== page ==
For as long as I’ve been racing I’ve always wanted to make it to the Joe Martin Stage Race. It never was in the cards for me until this year. In years past, it had fallen on Mother’s Day weekend, and last year my wife ran the Memorial Marathon so my girls and I were in full cheer mode. This year was my year to check it out and I was pretty excited about it.
I would be racing the Category 1/2 race, which meant that our racing would begin on Thursday with a short 2.5 mile uphill time trial. With this being my first time at this race or to attempt this TT, I was a little unsure as to how to approach it. Sure, I had been training to do it in under ten minutes, and had a plan as to how I would go about it, but after talking with a few others who had just finished I started to doubt my strategy a little.
My goal was to gradually increase my wattage every two minutes until I was maxed out for the last 1K. My finish time was 10:19, so I didn’t meet my goal and I also felt like I left some on the table. A few things I wish I would have done differently:
1) had my Garmin set to show total time rather than just intervals. This would have let me see how close I was getting to the ten minute mark, and I think I could have met my goal.
2) At 1K I hesitated a little, doubting how hard I could go. Before I knew it, I was at the 200M sign. At 1K I should have just went full gas and totally emptied the tank. It was a good first attempt at this course and lesson to be learned for next time.
Friday and Saturday were both cold and rainy days. Friday was a 110 mile course with temps in the upper 40′s and rain throughout most of the race. I got caught in a wreck around mile 30 that led to a 9 mile chase to get back to the field. Unfortunately after chasing, once we hit Mt. Gaylor, I wasn’t able to hang on. I picked up a few riders as I rode in and wrapped the day up riding with Chad Cagle of Tulsa Tough. Saturday, 91 miles, cold and rainy again, but with added fog. Saturday wasn’t my day. My legs never really felt like they were coming around, and instead of opening up like I would have expected, they felt heavy and full. I rolled in with another chase group, and this time considered throwing in the towel. That was until I saw the results. Over 100 people were registered and only 69 remained. I was one of the 69, and we had Tony Baca still in the race. So, I decided to stick it out for one more race.
Then came Sunday’s criterium. Here is where my weekend went really bad. Honestly, I don’t remember too much. I remember warming up, getting to the line and “GO”. After that, all I remember are flashes of one curb, then another curb, then a street light pole. When I say flashes, that’s really all, not even a whole image just short segments of curb. I remember laying there with a very nice older gentleman holding my hand telling me everything is going to be okay. I remember EMSA standing over me but not being able to see their faces. I remember them asking me the name of my wife so they could find her. I remember seeing the blur from the bikes speed beside me, and I remember my teammate Evan standing near me. I remember seeing the look of concern on Amie’s face. I remember squeezing that gentleman’s hand as tight as I could and trying to find comfort on the pavement. I’m not sure how long I laid there, I’d guess around 30 minutes or so. Then I made my way over to the ambulance and they checked me out a little more. Everything looked okay, at that time, and they let me go – just in time to see Tony Baca cross the line in 3rd place.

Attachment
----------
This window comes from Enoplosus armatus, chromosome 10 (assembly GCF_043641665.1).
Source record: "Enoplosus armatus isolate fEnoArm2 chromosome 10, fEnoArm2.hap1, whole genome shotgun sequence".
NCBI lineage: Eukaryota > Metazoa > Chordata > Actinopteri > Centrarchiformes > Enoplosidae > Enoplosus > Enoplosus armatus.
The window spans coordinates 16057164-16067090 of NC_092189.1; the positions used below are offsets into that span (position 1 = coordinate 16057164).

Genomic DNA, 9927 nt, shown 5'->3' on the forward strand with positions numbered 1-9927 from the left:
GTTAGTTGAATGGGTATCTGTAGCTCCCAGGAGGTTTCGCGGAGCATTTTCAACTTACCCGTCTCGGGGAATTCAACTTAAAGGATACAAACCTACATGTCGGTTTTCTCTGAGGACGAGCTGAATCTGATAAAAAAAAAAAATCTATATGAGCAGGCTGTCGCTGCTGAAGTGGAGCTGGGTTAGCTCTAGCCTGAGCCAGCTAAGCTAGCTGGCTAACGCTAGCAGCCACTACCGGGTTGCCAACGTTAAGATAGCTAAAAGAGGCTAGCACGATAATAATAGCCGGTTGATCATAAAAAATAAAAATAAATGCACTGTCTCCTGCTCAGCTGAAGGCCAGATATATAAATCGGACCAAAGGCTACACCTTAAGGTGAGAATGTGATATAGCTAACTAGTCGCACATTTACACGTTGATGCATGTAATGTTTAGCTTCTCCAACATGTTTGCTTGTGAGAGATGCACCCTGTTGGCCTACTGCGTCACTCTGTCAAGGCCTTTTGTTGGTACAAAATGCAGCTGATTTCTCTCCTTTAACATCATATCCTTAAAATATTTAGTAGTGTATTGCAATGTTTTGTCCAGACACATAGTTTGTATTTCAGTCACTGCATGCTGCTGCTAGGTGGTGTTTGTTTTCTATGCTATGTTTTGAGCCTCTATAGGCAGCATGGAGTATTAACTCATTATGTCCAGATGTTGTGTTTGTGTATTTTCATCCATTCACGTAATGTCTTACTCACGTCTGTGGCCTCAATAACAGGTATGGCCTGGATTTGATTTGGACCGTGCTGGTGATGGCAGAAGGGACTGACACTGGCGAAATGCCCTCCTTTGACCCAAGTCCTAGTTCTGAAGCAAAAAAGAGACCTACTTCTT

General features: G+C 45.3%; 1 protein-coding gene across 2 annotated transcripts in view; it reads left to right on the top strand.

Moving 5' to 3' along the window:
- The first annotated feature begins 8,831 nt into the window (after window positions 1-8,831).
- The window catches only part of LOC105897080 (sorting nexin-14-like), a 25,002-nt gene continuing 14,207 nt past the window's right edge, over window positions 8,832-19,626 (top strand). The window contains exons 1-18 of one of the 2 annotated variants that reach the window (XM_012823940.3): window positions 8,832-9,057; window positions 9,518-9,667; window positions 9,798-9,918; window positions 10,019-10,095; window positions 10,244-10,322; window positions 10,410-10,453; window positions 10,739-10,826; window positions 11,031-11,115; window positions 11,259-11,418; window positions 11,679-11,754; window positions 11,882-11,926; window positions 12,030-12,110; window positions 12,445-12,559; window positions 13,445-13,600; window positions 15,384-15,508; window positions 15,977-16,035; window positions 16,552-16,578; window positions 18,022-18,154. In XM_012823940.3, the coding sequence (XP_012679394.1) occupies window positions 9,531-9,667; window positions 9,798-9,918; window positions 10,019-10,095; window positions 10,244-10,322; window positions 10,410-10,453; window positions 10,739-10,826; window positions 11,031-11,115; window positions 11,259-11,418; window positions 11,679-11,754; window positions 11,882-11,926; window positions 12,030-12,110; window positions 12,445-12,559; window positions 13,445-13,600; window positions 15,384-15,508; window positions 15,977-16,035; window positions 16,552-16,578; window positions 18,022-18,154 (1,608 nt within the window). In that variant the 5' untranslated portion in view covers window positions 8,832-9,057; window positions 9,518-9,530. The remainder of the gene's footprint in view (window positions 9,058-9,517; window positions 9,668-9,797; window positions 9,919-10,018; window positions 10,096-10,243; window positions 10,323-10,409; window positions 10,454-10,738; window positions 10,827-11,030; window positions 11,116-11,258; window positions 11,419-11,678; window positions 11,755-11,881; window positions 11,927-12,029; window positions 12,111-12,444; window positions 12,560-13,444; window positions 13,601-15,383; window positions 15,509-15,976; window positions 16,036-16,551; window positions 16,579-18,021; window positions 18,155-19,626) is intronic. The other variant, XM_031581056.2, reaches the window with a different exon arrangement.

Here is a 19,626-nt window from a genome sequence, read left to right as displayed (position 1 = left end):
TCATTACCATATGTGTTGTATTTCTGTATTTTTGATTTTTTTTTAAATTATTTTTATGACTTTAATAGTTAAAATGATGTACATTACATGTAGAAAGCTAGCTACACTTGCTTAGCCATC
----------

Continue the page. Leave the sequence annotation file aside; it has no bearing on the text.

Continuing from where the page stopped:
I was pretty sore and we loaded up in the car and headed home. We made it to about 10 miles from Broken Arrow and I told Amie I didn’t think I could make it. We just needed to find an ER. We check the Garmin and the closest ER was St. John’s in Broken Arrow, so that’s where we headed. Once checked in, they were able to get to me quickly. Their staff checked out the main area of concern, and determined right then that I would need to be transported by ambulance to the larger St. John’s in Tulsa. While we waited on the ambulance, the doctor put some stitches in my chin and in came the stretcher. In what seemed like just a few minutes later we were pulling into St. John’s Tulsa. Off to another ER for a CT Scan, blood work, IV’s and all kinds of other tests. It didn’t take long once into the CT Scan for the doctor to determine surgery would be necessary. And the rest is history.
What I really wanted to get to in this is a HUGE THANK YOU to everyone who helped me out in Turn 4. Thank you so much for being there. If you know the gentleman who was by my side and holding my hand, please, tell him thank you for me or give him my contact info. Kristy, thank you for watching my girls and not letting them see their daddy on the ground. Thank you to my wife who stayed calm and hasn’t threatened to take my bike away yet. Thank you to my girls who take such great care of their daddy. Thank you to my folks who made the late night drive to Tulsa to make sure I was okay. Thank you to my incredible team who has reached out and helped me in so many ways already. Thank you to my cycling family who has texted, tweeted, fb’ed, emailed and checked on me. You are all amazing and I’m so proud to be a part of this community. Also, thank you to St. John’s who took great care of me. Dr. Cook, thanks for being great at what you do, talking bikes and not letting me freak out. To Jason our nurse, thanks again for your positive attitude and always smiling.
First ever Joe Martin Stage Race: stitches, ambulance ride, surgery all wrapped up into one weekend. Let the road to recovery begin!
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